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ass end up:
The real victims of the housing bubble are ordinary folks who bought a home they could afford to live in, rather than invest in, anytime between, say, 1998 and 2007, and perhaps an unknown number of suckers who were outright defrauded by lending agencies. The later they bought, the worse they've been screwed. Paulson's bailout does nothing for them. The Democrats' initial counter-proposals have offered little more than that.
Another way of bailing out Wall Street would be to issue mortgage relief so taxpayers were helping other taxpayers afford their monthly payments. Presumably the same amount of relief as Paulson's bailout could be issued out over a longer horizon, reducing the annual pricetag of the intervention and charging more of it to those holding the securities by restructuring the debt, replacing ARMs with fixed rates, obstructing foreclosures, etc.. The advantages seem obvious: it would shore up housing prices for the victims, which would suspend the ongoing real estate collapse, ensure some return on mortgage backed securities, and help whoever the means testing and occupancy requirements are designed to help to stay in their homes, build their equity, and leave only the most ludicrous lender bets to burn in the flames. If state socialism is the only solution, like the administration is suddenly insisting, it might as well keep a roof over peoples' heads.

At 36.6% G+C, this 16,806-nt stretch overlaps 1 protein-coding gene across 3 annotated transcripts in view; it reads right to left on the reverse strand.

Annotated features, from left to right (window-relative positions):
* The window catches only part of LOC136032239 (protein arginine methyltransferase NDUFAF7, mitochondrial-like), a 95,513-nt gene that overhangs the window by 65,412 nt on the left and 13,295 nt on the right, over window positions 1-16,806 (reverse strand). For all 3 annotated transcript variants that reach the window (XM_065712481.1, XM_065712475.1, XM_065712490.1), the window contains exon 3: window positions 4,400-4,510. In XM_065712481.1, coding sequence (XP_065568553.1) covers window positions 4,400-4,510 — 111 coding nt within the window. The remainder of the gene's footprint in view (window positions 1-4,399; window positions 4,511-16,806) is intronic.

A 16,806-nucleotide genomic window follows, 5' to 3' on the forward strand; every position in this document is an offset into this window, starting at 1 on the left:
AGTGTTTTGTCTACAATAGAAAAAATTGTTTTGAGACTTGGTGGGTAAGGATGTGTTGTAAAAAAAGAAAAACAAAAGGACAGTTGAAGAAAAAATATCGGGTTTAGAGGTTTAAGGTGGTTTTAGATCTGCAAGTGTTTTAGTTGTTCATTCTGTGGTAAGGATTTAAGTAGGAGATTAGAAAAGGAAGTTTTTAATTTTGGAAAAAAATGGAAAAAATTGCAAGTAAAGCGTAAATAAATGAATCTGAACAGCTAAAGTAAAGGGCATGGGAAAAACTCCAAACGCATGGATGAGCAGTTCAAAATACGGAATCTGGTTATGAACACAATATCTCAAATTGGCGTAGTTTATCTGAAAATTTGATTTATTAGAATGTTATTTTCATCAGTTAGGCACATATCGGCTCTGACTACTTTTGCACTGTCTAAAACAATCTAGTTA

The plan thus far works in entirely the opposite fashion. It rescues the most ludicrous Wall Street bets from the flames and leaves the home values to burn through the next half of the asset bubble. While Dodd's
1:1 equity swap would cover taxpayer ass, he's starting out by accepting the principle that Wall Street must be rescued first, rather than home owners. This tepid counter proposal doesn't leave him with much of a bargaining position when it inevitably gets watered down.
Either way you screw those who stayed liquid in order to take advantage of the unprecedented period of creative destruction that would surely follow the utter absurdity of the past decade and would rise from the ashes to become our new, wiser rulers in however many generations it would take for something of value to rise out of said ashes. I weep for them, whoever they are.